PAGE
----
CULVER (on camera): It's heartbreaking, the friendships that she's lost.

CULVER (voice-over): So much behind them, yet far from over. More than 1,000 miles until the U.S. border.

David Culver, CNN, Tapachula, Mexico.




KEILAR: A manhunt is underway for an alleged killer. Baltimore police say 32-year-old Jason Dean Billingsley is responsible for the murder of Pava Marie LaPere, a young tech CEO who is featured in this year's Forbes 30 Under 30 List.

Officials say the suspect is considered armed and extremely dangerous.

CNN's Brian Todd is in Baltimore with more details.

Brian, what can you tell us about the suspect?

BRIAN TODD, CNN CORRESPONDENT: Brianna, there's an intense manhunt going on right now for the suspect, Jason Billingsley.

We are outside the apartment building where this occurred. Pava LaPere lived and worked in this building behind me in downtown Baltimore.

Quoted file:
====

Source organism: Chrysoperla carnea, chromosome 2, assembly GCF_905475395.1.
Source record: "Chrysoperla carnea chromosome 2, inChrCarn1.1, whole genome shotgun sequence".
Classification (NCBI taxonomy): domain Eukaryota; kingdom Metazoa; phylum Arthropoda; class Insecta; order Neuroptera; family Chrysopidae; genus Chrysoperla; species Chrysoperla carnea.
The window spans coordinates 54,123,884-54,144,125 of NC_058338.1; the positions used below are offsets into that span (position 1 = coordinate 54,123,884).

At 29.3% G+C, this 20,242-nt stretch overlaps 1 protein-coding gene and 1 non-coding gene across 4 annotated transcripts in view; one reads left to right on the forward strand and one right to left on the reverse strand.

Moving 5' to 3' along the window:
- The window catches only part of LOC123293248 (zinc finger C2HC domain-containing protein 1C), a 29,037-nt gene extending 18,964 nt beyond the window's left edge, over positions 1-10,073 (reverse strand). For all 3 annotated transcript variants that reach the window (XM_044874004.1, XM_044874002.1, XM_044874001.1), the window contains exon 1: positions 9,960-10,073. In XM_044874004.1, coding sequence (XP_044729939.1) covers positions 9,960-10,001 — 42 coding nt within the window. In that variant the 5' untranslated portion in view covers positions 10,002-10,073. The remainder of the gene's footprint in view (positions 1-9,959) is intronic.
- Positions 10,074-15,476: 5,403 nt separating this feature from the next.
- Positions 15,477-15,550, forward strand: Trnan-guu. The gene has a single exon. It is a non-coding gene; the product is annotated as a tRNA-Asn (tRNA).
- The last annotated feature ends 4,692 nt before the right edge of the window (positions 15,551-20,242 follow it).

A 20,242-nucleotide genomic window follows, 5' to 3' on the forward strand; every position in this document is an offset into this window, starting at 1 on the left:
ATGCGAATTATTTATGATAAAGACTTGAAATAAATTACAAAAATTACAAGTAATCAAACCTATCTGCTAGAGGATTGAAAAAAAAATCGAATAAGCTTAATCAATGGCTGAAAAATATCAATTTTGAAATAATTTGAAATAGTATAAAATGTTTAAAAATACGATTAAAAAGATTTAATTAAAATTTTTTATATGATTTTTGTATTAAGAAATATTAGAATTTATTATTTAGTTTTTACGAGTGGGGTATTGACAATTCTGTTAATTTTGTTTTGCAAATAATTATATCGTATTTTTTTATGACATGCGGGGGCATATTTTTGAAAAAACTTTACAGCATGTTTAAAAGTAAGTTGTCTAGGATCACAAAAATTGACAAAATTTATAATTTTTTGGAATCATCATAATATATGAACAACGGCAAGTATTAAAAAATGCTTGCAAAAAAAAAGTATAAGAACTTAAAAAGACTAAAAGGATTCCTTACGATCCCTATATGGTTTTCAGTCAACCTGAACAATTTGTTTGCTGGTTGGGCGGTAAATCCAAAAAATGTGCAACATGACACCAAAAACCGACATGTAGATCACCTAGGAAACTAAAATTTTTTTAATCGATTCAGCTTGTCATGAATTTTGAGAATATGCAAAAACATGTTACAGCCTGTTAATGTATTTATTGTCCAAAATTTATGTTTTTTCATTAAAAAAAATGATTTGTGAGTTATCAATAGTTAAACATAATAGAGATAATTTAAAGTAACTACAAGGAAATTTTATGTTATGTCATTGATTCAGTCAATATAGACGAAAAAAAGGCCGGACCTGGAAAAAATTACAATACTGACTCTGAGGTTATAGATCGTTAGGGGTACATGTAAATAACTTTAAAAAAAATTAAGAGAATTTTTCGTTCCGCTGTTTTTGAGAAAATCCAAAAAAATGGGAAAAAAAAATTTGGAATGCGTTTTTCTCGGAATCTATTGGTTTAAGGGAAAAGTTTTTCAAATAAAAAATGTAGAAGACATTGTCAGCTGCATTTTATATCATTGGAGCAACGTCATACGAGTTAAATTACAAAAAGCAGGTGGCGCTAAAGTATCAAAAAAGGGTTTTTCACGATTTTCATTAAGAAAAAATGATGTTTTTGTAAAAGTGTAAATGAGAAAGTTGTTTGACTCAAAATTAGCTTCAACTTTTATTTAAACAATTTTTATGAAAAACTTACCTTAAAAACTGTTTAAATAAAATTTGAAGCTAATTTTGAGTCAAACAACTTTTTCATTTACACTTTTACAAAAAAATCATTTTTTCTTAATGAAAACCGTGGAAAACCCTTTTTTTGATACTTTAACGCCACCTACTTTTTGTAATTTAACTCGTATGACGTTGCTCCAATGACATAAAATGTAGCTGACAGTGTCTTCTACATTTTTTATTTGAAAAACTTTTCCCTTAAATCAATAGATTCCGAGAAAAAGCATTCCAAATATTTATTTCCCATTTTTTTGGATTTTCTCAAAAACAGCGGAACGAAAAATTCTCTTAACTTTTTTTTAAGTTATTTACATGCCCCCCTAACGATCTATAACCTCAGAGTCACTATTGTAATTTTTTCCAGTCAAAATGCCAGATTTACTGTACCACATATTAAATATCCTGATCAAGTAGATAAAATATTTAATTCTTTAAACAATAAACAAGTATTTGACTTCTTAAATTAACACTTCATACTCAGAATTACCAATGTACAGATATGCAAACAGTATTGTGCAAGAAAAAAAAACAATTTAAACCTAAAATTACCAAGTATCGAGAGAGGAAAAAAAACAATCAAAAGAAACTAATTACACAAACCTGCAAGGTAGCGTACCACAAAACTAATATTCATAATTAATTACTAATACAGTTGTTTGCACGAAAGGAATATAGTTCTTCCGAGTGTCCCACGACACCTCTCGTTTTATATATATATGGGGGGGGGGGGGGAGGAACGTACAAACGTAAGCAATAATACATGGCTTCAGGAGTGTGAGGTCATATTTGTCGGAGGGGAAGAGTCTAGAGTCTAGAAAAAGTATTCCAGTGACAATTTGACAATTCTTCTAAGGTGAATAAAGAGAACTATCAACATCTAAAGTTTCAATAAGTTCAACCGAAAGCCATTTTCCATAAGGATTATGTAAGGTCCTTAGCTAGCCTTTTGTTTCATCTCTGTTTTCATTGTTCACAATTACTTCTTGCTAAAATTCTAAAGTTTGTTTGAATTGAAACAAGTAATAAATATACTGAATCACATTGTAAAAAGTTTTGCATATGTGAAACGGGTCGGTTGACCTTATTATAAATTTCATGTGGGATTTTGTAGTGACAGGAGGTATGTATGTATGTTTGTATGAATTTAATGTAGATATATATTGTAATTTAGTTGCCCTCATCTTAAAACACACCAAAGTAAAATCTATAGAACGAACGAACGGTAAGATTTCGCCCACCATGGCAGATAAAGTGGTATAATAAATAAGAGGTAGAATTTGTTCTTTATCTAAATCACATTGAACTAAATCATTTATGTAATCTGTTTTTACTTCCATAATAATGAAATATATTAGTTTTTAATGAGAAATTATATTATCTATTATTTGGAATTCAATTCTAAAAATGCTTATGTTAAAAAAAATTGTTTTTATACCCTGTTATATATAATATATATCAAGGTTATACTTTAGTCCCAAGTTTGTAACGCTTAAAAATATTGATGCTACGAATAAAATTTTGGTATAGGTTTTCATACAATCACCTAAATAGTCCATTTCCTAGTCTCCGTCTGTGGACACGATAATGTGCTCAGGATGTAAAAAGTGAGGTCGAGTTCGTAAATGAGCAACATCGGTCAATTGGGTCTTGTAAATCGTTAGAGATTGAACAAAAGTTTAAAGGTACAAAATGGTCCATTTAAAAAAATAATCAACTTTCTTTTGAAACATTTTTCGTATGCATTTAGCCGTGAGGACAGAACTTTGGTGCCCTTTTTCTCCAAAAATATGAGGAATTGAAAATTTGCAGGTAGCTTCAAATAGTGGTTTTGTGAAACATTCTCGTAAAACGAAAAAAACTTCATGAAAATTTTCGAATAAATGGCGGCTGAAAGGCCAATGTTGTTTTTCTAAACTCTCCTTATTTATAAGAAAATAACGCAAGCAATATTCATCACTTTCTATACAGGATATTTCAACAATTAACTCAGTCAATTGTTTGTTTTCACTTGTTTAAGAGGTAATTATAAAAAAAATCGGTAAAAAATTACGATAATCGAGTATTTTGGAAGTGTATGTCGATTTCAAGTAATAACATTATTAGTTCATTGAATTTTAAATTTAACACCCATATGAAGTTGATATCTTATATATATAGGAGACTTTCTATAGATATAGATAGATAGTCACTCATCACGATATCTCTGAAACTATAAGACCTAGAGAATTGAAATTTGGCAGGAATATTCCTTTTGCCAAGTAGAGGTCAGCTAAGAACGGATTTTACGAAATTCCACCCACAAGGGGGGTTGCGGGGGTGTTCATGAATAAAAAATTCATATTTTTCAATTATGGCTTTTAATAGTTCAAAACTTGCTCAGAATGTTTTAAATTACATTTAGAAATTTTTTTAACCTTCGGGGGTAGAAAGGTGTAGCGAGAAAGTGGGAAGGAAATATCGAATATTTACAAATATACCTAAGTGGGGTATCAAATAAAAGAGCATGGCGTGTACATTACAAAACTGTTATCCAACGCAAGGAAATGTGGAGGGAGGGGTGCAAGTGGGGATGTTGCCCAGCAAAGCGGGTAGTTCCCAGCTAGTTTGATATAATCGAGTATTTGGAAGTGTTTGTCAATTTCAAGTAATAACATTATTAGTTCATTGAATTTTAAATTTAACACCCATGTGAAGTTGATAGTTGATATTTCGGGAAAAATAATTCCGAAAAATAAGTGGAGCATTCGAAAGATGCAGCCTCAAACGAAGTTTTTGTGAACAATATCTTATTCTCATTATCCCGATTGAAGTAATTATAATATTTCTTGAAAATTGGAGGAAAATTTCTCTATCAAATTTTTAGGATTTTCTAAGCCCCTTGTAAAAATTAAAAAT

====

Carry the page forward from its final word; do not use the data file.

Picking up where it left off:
She was reported missing on Monday, Monday morning. Then someone went to check on her and her body was discovered later on Monday, according to the police, with signs of blunt force trauma to the head.

The suspect, we call tell you, he pleaded guilty for first-degree assault in 2009. He pleaded guilty for a charge of second-degree assault in 2011 and for a first-degree sex offense in 2015.

He was sentenced to 30 years in prison but he got out of prison in 2022. We've been pressing officials with the police and the court systems to give us some answers on why he was released in 2022. We have not gotten those answers yet.

But in a news conference, the acting Baltimore police commissioner, Richard Worley, did talk about just how dangerous Jason Billingsley is as a suspect.


RICHARD WORLEY, ACTING COMMISSIONER, BALTIMORE POLICE DEPARTMENT: Be aware of your surroundings at all times. This individual will kill and he will rape. He will do anything he can to cause harm. So please be aware of your surroundings.


TODD: So police actively looking for Jason Billingsley at this hour.

Again, people in this neighborhood and surrounding neighborhoods are pretty terrified that he's on the loose.

I just spoke to a man named Corey Bailey (ph), whose company did business with Pava LaPere's company. He described her as a woman of great energy and vision in the tech community and they are just devastated by her loss -- Brianna?